“She works every day,” he said of Sister Pimentel. “As crazy as everything has been at the border, her absence is also a reminder to us of all that craziness at the border — having to deal with CBP (U.S. Customs and Border Protection) and all of their policies.”

The event’s theme took note of the Abrahamic faiths’ concurrent feast this year: Christians celebrated Easter April 4 — as the Jewish Passover was concluding — and Muslims begin the monthlong observance of Ramadan at sunset April 12.

When Justice Department officials announced the zero-tolerance policy in 2018, they “absolutely knew they would be separating families,” said Yesenia Chavez, an immigrant rights policy analyst for the American Civil Liberties Union.

“This deterrence measure did not work,” Chavez said, adding, “This is a moral stain on our country’s history.”

A migrant boy seeking asylum in the U.S. is seen in Roma, Texas, looking up to his mother April 5, 2021, while they wait to be transported by the Border Patrol after crossing the Rio Grande into the United States from Mexico. (CNS photo/Go Nakamura, Reuters)

In interviews with ACLU attorneys after being detained by immigration authorities, the immigrants said “they would have still had no option but to come to this country because they were fleeing violence and trying to stay alive,” Chavez said. “They have specifically stated to our representatives, ‘My family was in danger of being killed — either myself or my children.’ People are coming to this country for respite and being able to live freely.”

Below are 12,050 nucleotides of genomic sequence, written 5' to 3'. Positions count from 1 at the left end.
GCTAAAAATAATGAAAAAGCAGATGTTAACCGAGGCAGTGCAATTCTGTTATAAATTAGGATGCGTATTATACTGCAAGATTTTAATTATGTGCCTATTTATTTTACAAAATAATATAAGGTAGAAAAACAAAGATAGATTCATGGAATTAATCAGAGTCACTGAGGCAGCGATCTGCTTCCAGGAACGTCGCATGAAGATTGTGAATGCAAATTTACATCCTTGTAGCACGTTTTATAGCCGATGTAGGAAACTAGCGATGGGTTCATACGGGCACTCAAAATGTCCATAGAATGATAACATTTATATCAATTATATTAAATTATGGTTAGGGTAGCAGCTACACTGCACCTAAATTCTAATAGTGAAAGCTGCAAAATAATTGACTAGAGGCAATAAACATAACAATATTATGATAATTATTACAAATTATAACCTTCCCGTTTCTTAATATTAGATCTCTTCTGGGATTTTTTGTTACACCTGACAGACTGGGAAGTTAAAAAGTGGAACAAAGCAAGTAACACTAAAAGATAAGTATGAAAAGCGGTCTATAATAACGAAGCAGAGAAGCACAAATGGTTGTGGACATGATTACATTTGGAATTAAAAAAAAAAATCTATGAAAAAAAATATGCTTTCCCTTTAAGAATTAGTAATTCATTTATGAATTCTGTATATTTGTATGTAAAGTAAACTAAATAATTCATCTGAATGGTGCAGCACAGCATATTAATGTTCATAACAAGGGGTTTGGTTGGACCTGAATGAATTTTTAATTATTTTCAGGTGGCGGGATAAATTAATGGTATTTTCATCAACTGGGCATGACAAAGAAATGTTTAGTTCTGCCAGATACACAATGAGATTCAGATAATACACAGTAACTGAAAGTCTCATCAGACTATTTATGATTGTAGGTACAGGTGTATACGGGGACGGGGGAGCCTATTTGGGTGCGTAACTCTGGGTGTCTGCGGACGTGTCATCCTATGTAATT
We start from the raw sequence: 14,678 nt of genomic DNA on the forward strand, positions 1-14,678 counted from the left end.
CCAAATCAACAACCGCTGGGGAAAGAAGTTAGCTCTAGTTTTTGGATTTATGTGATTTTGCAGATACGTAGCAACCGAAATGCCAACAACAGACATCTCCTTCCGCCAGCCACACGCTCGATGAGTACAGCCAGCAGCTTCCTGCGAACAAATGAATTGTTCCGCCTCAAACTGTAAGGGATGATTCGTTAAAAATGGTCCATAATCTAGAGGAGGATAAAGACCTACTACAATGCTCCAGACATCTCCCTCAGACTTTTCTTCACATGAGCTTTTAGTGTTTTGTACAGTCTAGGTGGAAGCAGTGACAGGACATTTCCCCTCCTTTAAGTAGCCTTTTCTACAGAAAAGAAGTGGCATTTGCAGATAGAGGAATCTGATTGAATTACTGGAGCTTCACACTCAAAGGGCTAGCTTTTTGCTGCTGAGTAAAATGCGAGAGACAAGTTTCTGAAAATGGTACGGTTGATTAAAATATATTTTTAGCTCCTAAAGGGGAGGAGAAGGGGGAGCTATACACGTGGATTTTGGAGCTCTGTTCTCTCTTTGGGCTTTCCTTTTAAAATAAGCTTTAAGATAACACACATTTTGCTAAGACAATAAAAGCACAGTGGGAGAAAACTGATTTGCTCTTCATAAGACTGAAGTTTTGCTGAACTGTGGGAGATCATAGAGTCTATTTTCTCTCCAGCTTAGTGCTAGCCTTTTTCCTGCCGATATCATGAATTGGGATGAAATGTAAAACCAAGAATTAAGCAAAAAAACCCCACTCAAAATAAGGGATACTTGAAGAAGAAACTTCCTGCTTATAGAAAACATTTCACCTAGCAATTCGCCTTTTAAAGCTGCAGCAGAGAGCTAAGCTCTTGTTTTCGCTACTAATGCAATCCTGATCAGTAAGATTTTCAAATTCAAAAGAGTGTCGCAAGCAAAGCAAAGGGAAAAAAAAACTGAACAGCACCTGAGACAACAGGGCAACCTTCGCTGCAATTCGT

Ramadan requires fasting during daylight hours, and fasting “requires self-control and God-consciousness, including social consciousness,” said Imam Ali Siddiqui, an Islamic teacher, chaplain, family counselor and youth adviser in California.

“Social consciousness is on the top of the list to become aware of the plight of the poor,” Imam Siddiqui said, “and the migrant who is in dire need of our help.”

Ramadan, he added, “is also the month of justice and blessing,” and any delay in the reunification of families separated at the border “means continued injustice.”

Condemning “the evil of family separation and the horror it brings to parent and child,” the Rev. Traci Blackmon of the United Church of Christ said, “I cannot stand in the shadow of an empty tomb that represents the hope of my faith while also standing in the shadow of an empty cross that reminds me of the horrors of humanity.”

Rev. Blackmon, associate general minister of justice and local church ministries for her denomination, said Jesus, while on the cross, “took time to ensure the care of his mother before his death. Jesus was teaching us all of our responsibility to care for one another.”

Catholic co-sponsors of the event included the Columban Center for Advocacy and Outreach; the U.S. provinces of the Congregation of Our Lady of Charity of the Good Shepherd; the Franciscan Action Network; the Leadership Conference of Women Religious; the Maryknoll Office for Global Concerns; the National Advocacy Center of the Sisters of the Good Shepherd; and the U.S.-Canada province of the Society of the Sacred Heart.